Veterans Day is a good time to recognize the four-legged Soldiers and Marines – the K-9s and the horses that have gone into battle. Fortunately, some formerly wild mustangs in the U. S. Marine Corps have a peaceful mission. They, with their humans, form the Marine Corps Mounted Color Guard and are stabled at Marine Corps Logistics Base Barstow, Calif.
These palominos are all from BLM Herd Management Areas in Nevada and elsewhere. Some were tamed by prisoners. Many are trained by a local horseman. All of the Marines assigned to the MCG are trained to ride, to put on shoes, and to care for their equine charges. When you see them leading the Tournament of Roses Parade in Pasadena every New Year’s Day, or catch them at a rodeo or small-town parade, you can see that the horses and humans are “proud to claim the title of United States Marines.”
The horses are given formal names after famous Marine battles, but are called by their nicknames: Aries, John, Norman. Unfortunately the plans I had to do an in-depth video with articles about the MCG and the mustangs themselves won’t happen. I am transferring to a new and better job in Oklahoma. New stories. New birds. New experiences.
Read about the horsemanship training the Marines receive:
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Photographs and videos of my favorite herd of wild horses – in Sand Wash Basin Herd Management Area near Maybell, Colorado. Heather Robson, a New Zealander and member of the Sand Wash Advocate Team (SWAT), who keeps track of all the names and lineages from afar, has helped me with the names. I hope I put them with the right faces!
I will be leaving soon for another visit to the Sand Wash Basin near Maybell, Colorado to watch my favorite herd of wild horses. I kinda got behind in my editing from the last visit in late June, so I’ll share what I’ve got before the next batch hits.
I spent an evening and a morning in late June in the Sand Wash Basin near Maybell, Colorado watching the beautiful wild horses. I made three videos, and I have some stills yet to edit, so hold your horses (hee hee). In the meantime, enjoy these videos showing these gorgeous mustangs going about their morning, as well as the sunset from Lookout Mountain.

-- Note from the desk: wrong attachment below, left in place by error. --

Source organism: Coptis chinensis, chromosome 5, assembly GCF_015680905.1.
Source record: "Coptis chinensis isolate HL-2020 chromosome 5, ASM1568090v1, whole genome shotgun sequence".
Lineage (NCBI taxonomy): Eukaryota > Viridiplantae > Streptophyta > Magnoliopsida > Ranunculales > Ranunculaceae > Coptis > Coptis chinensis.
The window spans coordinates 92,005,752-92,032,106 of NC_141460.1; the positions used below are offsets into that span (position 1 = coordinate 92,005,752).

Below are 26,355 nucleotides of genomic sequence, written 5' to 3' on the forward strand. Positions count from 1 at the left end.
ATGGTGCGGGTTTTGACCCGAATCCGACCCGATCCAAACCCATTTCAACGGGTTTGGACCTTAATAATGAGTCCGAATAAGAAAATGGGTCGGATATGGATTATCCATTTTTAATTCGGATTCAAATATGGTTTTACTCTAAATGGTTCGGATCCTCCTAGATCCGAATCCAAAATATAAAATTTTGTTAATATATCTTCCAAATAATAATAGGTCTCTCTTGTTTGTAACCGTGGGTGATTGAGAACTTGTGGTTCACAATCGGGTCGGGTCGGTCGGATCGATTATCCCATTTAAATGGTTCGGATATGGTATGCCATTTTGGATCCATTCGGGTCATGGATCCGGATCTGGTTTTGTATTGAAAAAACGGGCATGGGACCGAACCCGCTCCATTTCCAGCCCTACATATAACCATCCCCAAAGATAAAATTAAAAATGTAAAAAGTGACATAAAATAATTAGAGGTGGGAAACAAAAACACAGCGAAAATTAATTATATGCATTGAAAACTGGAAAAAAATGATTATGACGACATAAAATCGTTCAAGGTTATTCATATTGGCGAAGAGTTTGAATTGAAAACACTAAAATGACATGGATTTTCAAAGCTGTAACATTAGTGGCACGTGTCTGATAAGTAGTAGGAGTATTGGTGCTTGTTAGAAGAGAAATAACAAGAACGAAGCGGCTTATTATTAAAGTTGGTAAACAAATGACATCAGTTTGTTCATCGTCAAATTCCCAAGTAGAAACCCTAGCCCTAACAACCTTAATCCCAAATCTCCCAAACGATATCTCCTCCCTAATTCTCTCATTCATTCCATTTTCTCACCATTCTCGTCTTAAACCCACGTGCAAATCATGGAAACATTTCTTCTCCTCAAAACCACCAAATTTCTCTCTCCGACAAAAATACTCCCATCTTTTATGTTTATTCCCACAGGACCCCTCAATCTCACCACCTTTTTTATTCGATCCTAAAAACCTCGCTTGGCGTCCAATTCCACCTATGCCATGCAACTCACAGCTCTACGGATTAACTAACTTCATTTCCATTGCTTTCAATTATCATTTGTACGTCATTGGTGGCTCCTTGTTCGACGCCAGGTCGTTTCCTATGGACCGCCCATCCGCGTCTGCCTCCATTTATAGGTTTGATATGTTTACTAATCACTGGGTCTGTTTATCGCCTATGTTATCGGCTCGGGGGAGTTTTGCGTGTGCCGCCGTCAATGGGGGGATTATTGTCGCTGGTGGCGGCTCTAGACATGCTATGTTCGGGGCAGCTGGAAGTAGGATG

Text and photographs copyrighted by Cindy McIntyre
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Original hand-painted BW photographs for sale: Etsy
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Contact: cindy at cindymcintyre.com
The day’s last light cast a golden glow on the landscape and the horses of the Sand Wash Basin near Maybell, Colorado. The palomino stallion had been grazing alone across the road for quite awhile, and now rejoins the herd. Is he the herd stallion? He initiated many enthusiastic interactions, as if he were saying “glad to see ya, buddy” or maybe “don’t forget who’s boss.” Read the rest of this entry »
This is part 3 of the Wild Horses of Sand Wash Basin. I hope to know the names of these beautiful horses. Enjoy these portraits! Read the rest of this entry »
To continue the story from the previous post:
As the sun lowered in the clear sky, the horses became more animated. Smaller bands joined into a larger herd and some minor skirmishes broke out. Since I don’t know much about horse behavior, I will just be guessing, but it looked more like play than any real challenge. Read the rest of this entry »
I was very happy to discover that the Bureau of Land Management maintains four Herd Management Areas in Colorado to protect the feral horses – two of them fairly close to where I am currently living. I visited the Sand Wash Basin area, which is also on the way to the Gates of Lodore entrance to Dinosaur National Monument. Read the rest of this entry »